How False Accusations of Rape Are Widely Misinterpreted
Statistics lie more often than women do
The first thing you will likely come across when reading an article about any kind of sexual violation is the statistics. You will read that one in five women will be sexually assaulted, or, maybe, that one in six will be raped over her lifetime. Sad enough, but sadly, not the whole story.
These statistics are based on crime reports but also based on self-reports and surveys. They are almost certainly wrong. They are wrong because most women say nothing at all about sexual assault. Often, sexual assault is not reported due to embarrassment.
Rape is not reported because the embarrassment looms into humiliation and shame. There is more to it, of course, but I believe it is the core socialization process that helps perpetuate rape culture and misleading statistics.
There is no way to collect reliable data about sexual assault so long as it is uncomfortable for women to provide witness. As a result, we have no credible numbers about “one in five women” or any other percentage. Simply put, most women don’t report.
Until very recently, women are primarily programmed to “forget it, it was nothing,” or that “It’s not worth making a big deal about it.” Or, think of how you might ruin “his job/life/marriage/reputation/etc.” And, quite reasonably, the first thing women realize, is not about him, but about her. She will be concerned about her job/life/marriage/reputation/etc.”
Women know intuitively (often unconsciously) that making any kind of fuss for any kind of violation is going to put them through varying levels of hell, depending upon the seriousness of the violation. The power dynamic between an accuser and accused is also very often lopsided.
Statistics are used to downplay, often, the actual existence of rape culture. The numbers are thrown about like confetti by patriarchal apologists and manosphere bloggers. Rape culture is riddled with false accusations, they report, perpetuated by vengeful women, or women who regret careless sex.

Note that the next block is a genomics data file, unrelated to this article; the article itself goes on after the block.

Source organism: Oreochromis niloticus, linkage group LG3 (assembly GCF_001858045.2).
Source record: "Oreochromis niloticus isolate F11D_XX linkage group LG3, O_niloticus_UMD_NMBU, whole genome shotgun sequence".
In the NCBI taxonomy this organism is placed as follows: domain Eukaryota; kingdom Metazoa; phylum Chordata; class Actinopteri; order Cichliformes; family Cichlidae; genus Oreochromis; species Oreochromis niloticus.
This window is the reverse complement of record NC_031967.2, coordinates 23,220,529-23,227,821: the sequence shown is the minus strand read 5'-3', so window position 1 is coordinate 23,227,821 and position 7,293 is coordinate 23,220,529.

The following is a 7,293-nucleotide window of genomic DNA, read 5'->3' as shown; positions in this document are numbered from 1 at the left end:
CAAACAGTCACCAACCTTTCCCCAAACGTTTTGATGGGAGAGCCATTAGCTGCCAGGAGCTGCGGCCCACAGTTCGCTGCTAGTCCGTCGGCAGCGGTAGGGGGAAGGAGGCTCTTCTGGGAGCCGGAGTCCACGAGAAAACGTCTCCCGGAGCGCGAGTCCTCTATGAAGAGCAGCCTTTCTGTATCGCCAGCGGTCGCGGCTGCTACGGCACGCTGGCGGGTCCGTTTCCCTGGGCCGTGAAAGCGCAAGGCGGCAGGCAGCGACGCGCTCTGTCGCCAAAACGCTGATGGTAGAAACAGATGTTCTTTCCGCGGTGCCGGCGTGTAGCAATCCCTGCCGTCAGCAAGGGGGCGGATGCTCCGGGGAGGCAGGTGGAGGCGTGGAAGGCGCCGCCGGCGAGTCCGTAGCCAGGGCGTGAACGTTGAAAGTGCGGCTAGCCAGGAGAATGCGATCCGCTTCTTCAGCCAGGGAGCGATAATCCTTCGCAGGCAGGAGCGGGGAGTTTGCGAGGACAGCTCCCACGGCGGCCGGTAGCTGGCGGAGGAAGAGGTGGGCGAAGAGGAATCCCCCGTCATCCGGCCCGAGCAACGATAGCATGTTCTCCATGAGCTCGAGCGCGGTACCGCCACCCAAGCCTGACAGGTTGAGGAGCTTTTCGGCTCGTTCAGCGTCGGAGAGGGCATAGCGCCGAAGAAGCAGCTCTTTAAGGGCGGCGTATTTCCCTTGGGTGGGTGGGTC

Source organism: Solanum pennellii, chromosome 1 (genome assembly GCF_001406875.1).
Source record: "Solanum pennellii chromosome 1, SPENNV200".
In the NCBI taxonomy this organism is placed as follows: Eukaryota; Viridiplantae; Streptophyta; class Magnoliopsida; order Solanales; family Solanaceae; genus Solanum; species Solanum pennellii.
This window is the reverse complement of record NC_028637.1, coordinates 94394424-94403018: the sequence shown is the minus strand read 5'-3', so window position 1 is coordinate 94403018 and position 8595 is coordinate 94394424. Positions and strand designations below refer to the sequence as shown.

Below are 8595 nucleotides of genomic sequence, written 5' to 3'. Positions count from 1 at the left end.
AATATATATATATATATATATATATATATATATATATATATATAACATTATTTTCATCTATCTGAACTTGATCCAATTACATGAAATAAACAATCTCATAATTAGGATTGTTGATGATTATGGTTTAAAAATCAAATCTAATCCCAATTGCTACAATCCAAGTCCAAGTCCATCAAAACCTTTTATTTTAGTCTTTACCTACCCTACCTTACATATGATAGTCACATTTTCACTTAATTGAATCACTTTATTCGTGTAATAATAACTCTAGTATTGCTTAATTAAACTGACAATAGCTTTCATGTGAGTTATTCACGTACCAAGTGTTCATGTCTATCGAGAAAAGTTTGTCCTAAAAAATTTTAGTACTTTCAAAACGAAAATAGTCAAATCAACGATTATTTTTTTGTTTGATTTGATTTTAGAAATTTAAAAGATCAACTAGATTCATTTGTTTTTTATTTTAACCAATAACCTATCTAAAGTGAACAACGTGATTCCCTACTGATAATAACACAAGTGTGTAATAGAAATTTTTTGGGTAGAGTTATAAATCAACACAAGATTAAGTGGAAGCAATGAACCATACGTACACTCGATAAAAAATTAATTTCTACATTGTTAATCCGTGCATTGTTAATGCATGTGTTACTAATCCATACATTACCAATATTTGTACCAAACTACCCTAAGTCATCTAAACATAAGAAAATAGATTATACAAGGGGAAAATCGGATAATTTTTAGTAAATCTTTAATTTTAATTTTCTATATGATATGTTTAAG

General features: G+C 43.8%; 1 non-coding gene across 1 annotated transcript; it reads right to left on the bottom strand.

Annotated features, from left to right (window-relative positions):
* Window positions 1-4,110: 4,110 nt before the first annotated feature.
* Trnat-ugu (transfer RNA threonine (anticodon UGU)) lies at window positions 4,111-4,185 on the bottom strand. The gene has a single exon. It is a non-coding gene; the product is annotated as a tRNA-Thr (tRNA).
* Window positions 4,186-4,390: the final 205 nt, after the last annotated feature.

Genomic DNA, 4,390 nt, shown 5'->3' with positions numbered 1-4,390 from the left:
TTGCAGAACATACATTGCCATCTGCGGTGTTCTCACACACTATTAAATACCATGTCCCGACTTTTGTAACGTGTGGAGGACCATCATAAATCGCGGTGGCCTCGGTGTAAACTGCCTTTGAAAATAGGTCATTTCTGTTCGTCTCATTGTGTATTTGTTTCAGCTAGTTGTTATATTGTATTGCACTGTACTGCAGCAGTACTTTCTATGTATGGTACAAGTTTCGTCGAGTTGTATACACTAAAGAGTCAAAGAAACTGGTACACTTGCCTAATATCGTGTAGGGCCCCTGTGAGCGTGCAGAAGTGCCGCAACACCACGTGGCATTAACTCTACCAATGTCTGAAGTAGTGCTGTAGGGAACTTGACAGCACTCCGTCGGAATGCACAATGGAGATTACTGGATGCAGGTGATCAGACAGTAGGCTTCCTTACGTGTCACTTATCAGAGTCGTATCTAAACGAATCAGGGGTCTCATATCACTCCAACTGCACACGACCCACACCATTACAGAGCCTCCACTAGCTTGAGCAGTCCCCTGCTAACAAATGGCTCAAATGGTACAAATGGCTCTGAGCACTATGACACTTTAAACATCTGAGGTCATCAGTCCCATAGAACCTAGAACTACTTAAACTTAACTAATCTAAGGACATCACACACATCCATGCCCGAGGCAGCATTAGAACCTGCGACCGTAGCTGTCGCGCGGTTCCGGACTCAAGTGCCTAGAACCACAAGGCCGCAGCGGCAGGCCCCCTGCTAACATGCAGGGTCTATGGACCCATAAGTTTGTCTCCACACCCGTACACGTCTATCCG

However, vengeful women who accuse are far rarer than assumed. As for careless, regrettable sex, it happens far more often that, a woman realizes in hindsight that the violation or coercion is, in fact, rape. For example, I know women in their early seventies who, coerced by boyfriends, became pregnant as teens, married, and had children. They have learned only very recently that this type of coercion today is considered rape, statutory, or not.
Studies that have been done, however, show that the rare false accusation is so rare that it is almost non-existent. And, when such an accusation is made, it is for more mundane reasons. Reports where alcohol, or drugs, are involved, for example, are routinely thrown out. Reports where the woman took, “too long” to come forward, are thrown out. Reports where the younger woman wants to hide an inappropriate affair from her parents, or where she doesn’t want to be exposed for whatever reason, are far more prevalent than vengeance motives.
As a counselor, I have met many underage girls who don’t want to expose older boyfriends to trouble. They will, in fact, work hard to avoid any discomfort at all for the man they see in heroic terms.
Her power versus his power
Why, then, does the vengeful virago model figure so prominently in our culture? It is because we afford women a power that they don’t realistically have in our cultural perception of the lying, scheming, and dangerous woman out to trap men. Look at the way a “homewrecker” is viewed in comparison to the married man who broke his vows. Look at the way a “gold-digger” is portrayed as a woman out to take advantage of helpless males.
Even strippers and sex workers are seen, not as victims, but as scheming, vicious greedy people out to empty the pockets of innocent, unsuspecting, men. It’s just the way we set up our cultural view: women are the psychological predators and men just happen to haplessly fall into our devious traps.
As a result, we have no credible numbers such as “one in five”. However, as women age and the shame of assault fades into the deep past, more women are coming forward, to tell the truth. The #MeToo movement spurred some of this but has also been met with vicious backlash.